In addition, it has become increasingly evident that any subsequent leader would be inheriting a poisoned chalice. The economy is suffering from numerous distortions, brought about by years of price and capital controls. The Central Bank has been printing money as if there was no tomorrow for years now; the amount of cash in circulation plus deposits held in the local banking sector is 63 times higher than a decade ago (compare this to Mexico, where money supply has grown by a factor of five and Brazil, at under three).
With the amount of foreign currency more or less unchanged, it is no wonder the country is facing a currency crisis. The official exchange rate remains fixed at BsF6.3:US$1, but it is virtually impossible to access U.S. dollars at this rate. Many people are forced onto the black market, where dollars currently trade for BsF75:US$1. Difficulty in accessing dollars is ultimately the cause of the shortages, since businesses have been unable to import supplies.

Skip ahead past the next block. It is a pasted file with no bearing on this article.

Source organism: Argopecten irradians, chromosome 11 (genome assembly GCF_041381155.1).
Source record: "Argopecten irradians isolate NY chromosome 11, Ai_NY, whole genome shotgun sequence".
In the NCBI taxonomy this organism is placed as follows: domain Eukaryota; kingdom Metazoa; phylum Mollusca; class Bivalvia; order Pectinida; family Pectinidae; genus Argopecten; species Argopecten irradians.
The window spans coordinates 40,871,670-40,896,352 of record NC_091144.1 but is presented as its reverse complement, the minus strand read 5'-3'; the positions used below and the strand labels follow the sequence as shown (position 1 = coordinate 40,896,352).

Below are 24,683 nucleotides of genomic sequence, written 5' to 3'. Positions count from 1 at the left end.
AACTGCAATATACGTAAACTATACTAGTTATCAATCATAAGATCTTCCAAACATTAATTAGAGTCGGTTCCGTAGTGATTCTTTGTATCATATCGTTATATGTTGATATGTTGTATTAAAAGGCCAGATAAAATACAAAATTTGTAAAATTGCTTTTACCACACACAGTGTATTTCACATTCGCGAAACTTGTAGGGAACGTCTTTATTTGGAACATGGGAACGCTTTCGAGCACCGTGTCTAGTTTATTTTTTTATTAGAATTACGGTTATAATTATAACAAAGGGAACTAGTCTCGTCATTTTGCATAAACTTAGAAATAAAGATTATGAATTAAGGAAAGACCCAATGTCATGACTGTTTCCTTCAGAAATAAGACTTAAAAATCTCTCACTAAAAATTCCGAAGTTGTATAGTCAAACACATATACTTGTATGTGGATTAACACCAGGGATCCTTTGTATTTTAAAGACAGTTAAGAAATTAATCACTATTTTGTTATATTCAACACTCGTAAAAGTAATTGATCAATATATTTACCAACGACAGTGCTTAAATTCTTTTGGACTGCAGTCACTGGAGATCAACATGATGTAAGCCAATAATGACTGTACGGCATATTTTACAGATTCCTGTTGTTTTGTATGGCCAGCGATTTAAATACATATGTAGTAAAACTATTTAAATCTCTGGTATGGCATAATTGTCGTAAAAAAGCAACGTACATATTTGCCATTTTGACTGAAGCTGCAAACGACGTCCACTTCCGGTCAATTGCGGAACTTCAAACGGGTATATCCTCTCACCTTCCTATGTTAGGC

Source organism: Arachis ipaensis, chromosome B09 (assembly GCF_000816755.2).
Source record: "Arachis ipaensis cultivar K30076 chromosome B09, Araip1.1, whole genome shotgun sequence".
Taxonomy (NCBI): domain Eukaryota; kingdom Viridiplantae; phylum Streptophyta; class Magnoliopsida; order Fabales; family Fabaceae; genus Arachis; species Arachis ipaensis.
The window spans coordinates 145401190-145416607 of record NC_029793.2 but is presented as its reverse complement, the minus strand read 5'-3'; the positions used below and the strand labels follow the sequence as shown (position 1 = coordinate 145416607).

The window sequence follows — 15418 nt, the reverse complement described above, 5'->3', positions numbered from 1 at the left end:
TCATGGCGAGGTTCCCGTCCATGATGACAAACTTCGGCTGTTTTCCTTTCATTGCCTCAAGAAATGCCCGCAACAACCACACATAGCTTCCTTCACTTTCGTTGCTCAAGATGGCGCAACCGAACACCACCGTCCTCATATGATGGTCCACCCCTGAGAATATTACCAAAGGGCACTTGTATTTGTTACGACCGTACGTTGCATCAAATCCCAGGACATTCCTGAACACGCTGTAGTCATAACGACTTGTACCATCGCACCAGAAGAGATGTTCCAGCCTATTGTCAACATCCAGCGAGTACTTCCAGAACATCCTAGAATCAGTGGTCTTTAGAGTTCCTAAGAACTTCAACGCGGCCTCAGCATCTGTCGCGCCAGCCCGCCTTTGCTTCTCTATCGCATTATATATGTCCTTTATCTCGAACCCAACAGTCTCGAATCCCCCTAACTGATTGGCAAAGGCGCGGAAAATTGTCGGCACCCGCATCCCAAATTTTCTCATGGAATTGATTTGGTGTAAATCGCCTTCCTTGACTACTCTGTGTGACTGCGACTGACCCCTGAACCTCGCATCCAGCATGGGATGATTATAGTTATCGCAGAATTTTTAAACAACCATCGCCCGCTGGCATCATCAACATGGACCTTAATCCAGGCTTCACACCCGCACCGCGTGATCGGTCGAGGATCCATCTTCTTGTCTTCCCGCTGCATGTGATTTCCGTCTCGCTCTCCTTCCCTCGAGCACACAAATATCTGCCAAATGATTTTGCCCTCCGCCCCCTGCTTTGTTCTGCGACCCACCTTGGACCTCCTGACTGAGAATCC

There is no solution to the economic problems in prospect. Any attempt to ease the distortions would involve a gradual lifting of the price and capital controls, as well as a slow depreciation of the fixed exchange rate. But this would cause inflation to rocket even higher and would plunge the economy into a steep recession. There is no sign that anyone from the ranks of the PSUV would dare attempt such an adjustment, even if it is in the interests of the long-term health of the Venezuelan economy.
Social Unrest Set to Continue
So for now, Maduro looks set to cling on to power, in the hope that the protests will gradually die down. Chávez withstood several bouts of unrest during his tenure. Yet Maduro may have underestimated the opposition's sticking power this time around. If protests grow and the death toll mounts, the army may be forced to step in to restore order. However, the military has little loyalty to Maduro and would be highly unlikely to prop up his regime. In this scenario, an interim civil-military administration is possible until new elections were held.
So in the short term, things in Venezuela look set to get worse before they get better. Even if the opposition were to win power, they could be in for a rude awakening if they try to put the economy back on track. Perversely, this would be likely to spark further social unrest, as many of the protesters will have taken to the streets under the belief that an opposition-led administration would do a better job than the incumbent government. In the long run, that may be a correct assumption, but it is unclear whether the Venezuelan population would be happy to put up with short-term pain for long-term gain.